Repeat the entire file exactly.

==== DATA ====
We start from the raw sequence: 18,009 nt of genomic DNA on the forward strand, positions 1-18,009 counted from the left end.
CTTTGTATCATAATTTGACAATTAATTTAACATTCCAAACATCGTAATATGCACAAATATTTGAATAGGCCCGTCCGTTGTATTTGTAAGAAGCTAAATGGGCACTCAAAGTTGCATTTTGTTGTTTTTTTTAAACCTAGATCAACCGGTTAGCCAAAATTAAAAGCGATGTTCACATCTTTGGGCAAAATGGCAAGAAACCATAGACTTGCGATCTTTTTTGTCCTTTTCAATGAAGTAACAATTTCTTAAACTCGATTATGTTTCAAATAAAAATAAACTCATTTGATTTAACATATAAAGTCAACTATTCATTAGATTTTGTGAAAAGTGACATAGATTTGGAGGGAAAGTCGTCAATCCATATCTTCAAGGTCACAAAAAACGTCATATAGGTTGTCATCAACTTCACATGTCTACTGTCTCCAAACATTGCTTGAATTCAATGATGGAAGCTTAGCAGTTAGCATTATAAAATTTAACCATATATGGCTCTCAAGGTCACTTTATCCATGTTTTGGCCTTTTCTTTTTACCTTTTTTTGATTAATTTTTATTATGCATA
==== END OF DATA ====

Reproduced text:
We start from the raw sequence: 18,009 nt of genomic DNA on the forward strand, positions 1-18,009 counted from the left end.
CTTTGTATCATAATTTGACAATTAATTTAACATTCCAAACATCGTAATATGCACAAATATTTGAATAGGCCCGTCCGTTGTATTTGTAAGAAGCTAAATGGGCACTCAAAGTTGCATTTTGTTGTTTTTTTTAAACCTAGATCAACCGGTTAGCCAAAATTAAAAGCGATGTTCACATCTTTGGGCAAAATGGCAAGAAACCATAGACTTGCGATCTTTTTTGTCCTTTTCAATGAAGTAACAATTTCTTAAACTCGATTATGTTTCAAATAAAAATAAACTCATTTGATTTAACATATAAAGTCAACTATTCATTAGATTTTGTGAAAAGTGACATAGATTTGGAGGGAAAGTCGTCAATCCATATCTTCAAGGTCACAAAAAACGTCATATAGGTTGTCATCAACTTCACATGTCTACTGTCTCCAAACATTGCTTGAATTCAATGATGGAAGCTTAGCAGTTAGCATTATAAAATTTAACCATATATGGCTCTCAAGGTCACTTTATCCATGTTTTGGCCTTTTCTTTTTACCTTTTTTTGATTAATTTTTATTATGCATA